What’s in a name?
David Cameron and Nick Clegg’s post-election ‘relaunch’ of their mostly civil partnership shifted from rose garden to Essex tractor factory last month in an attempt to show themselves less Romeo and Juliet, smitten with the scent of power, than men at work. But the relaunch signalled neither a new name nor a new way of doing things, so Shakespeare was probably right: names matter not and the coalition smells just as unpleasant as it did before the May elections. Meanwhile, across the North Sea Angela Merkel and François Hollande have been making their own vows, with commentators busying themselves conjuring up nametags for this new union. For the moment the ‘first pan-European thinktank’, the European Council on Foreign Relations, is content to name its latest report After Merkozy, but wags elsewhere have seized on the more succinct, but somewhat ruder, ‘Merde’ (think about it). Let’s hope the new alliance does not drop the rest of Europe in it.
All this by continental roundabout way of coming to heavyweight thinktank IPPR’s new journal Juncture, itself genuinely renamed and renewed from its old manifestation of ppr. Editors Guy Lodge and Will Paxton spell out its mission statement as contributing ‘towards an alternative and progressive account of the future’ in a world standing at a historical crossroads. And, what with the coalition sending us back into negative growth, IPPR is now more than within its rights, as it does in Juncture, to relabel the double-dip as the ‘Great Recession’.
World crisis notwithstanding, the libertarian Adam Smith Institute was proud to announce recently: ‘US banking luminary John Allison – who is unafraid to speak frankly about the grim reality of the financial crisis – delivers the ASI’s prestigeous[sic] Ayn Rand Lecture.’ It intones: ‘While others blame bankers’ bonuses or credit derivatives, Allison believes the root problem is that banking is not capitalist enough’. Yet more capitalism red (or blue?) in tooth and claw is the answer, apparently. The editors of Juncture made clear their intent to ‘fashion an alternative political project’ in the post-crash era, but the ASI’s really would be something else.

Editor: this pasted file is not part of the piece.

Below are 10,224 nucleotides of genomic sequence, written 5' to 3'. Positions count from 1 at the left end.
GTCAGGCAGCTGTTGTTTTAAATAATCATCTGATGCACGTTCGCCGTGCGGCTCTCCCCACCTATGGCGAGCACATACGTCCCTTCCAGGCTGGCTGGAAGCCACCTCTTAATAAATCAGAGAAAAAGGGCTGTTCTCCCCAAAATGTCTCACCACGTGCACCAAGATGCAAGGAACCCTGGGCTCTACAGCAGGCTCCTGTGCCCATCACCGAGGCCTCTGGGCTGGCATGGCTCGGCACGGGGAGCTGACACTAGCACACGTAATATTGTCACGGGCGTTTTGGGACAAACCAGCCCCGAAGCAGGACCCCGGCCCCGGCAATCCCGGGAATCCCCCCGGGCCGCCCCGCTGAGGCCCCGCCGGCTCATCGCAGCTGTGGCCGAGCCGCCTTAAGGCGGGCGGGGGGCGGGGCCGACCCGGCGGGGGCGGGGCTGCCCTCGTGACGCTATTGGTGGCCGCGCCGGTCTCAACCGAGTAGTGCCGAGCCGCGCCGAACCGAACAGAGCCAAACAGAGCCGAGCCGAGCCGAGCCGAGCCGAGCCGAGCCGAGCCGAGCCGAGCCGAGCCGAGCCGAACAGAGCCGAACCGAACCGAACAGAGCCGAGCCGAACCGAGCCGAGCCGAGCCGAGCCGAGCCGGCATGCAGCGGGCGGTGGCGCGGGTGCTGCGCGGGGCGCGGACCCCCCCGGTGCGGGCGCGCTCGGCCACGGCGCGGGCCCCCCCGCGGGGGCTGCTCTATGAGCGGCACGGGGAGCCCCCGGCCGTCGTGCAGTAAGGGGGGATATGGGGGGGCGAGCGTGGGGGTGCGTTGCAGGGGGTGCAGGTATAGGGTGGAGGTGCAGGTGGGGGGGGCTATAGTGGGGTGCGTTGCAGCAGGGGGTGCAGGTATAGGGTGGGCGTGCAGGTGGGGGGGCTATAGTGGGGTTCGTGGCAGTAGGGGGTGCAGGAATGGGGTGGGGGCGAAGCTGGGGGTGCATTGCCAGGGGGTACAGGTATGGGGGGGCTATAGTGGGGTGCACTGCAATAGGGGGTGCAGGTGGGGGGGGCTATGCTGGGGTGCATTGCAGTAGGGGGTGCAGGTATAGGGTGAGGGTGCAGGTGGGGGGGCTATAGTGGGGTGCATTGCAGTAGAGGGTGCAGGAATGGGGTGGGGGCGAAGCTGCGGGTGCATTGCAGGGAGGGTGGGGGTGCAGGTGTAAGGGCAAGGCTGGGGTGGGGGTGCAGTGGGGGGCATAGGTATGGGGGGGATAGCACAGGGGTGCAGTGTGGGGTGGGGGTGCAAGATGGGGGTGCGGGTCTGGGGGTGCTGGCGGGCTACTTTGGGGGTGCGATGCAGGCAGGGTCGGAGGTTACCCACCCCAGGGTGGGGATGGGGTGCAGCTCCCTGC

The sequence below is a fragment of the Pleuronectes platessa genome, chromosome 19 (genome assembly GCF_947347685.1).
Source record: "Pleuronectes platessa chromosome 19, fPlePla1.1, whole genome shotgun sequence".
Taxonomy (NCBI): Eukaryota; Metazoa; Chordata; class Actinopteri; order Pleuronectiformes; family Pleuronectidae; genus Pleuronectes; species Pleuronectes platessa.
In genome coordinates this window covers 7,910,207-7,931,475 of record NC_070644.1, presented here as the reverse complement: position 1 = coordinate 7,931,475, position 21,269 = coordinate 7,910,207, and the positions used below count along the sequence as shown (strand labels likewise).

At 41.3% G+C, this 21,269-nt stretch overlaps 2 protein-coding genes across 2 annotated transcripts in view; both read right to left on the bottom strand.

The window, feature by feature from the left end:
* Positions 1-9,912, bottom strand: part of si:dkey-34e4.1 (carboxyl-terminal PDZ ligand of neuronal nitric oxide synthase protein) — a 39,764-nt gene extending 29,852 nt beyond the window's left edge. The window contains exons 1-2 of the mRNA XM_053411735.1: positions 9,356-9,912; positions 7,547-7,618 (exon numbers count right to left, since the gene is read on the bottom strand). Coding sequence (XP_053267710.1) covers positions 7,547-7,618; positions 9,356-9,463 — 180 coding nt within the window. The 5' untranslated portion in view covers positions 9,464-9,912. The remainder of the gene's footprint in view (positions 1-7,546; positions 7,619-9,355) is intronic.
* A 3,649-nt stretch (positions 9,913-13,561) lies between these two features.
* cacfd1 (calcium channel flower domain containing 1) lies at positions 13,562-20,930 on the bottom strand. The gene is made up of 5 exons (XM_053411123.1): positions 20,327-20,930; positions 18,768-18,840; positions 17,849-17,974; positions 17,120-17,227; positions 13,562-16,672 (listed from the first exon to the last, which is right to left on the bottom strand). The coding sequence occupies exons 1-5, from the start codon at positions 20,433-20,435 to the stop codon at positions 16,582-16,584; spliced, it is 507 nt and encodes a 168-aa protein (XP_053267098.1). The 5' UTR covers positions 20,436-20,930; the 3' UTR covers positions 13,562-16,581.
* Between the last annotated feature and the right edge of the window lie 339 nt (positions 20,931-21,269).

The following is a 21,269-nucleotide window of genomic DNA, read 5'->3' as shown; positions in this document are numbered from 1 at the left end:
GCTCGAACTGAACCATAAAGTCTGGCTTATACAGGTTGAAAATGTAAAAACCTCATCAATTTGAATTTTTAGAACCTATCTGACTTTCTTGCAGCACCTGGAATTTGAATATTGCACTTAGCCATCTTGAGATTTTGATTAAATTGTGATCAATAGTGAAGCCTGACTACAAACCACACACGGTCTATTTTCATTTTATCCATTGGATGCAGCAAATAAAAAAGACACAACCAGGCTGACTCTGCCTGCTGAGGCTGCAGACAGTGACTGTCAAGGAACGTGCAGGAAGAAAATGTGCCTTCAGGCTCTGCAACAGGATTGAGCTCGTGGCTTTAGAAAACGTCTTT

Talking of blue, Demos has published a new report named Iron Ladies, a collection of essays by seven women Tory MPs elected in 2010. One, Claire Perry, sets up a straw (wo)man almost immediately in her chapter by claiming, ‘First, “women” are not, as the Labour party seems to think, all the same. This is terribly feminist old-school thinking that might have made sense to me when I was my college women’s representative, spending hours discussing the merits of being called “Womb-en” and putting up Reclaim the Night posters.’ Quite who in the Labour party Perry believes actually think women are ‘all the same’ is not clear. On the next page she points out that women make up 80 per cent of the lowest-paid public sector employees – so while they are clearly not all the same it is at least implicitly clear from this that some government decisions may affect women more than men.
Tory sister-in-arms and fellow twenty-tenner Elizabeth Truss was not a contributor to Iron Ladies but did recently write a paper for CentreForum, ‘the liberal thinktank’, called Affordable Quality: New Approaches to Childcare. It recommends the UK adopt a childcare system akin to that of the Netherlands to drive down costs for families, making greater use of childminders and allowing nurseries to win academy status. Albeit in a liberal setting, Truss, the former deputy director of Reform, now joins Progress (whose Purple Book called for universal childcare as part of a new welfare settlement) and IPPR in urging action on an issue which now consumes over one-quarter of the average family’s income. One would think it only a matter of time before the government acts. But then the coalition’s ‘relaunch’ and its subsequent Queen’s speech failed to move either on this or on the other half of the ‘care crunch’: adult social care. The crisis, or crunch, or whatever name you give it, rumbles on.
Adam Smith Institute, Angela Merkel, coalition government, David Cameron, Demos, Francois Hollande, ippr, Nick Clegg, Security Council, thinktanks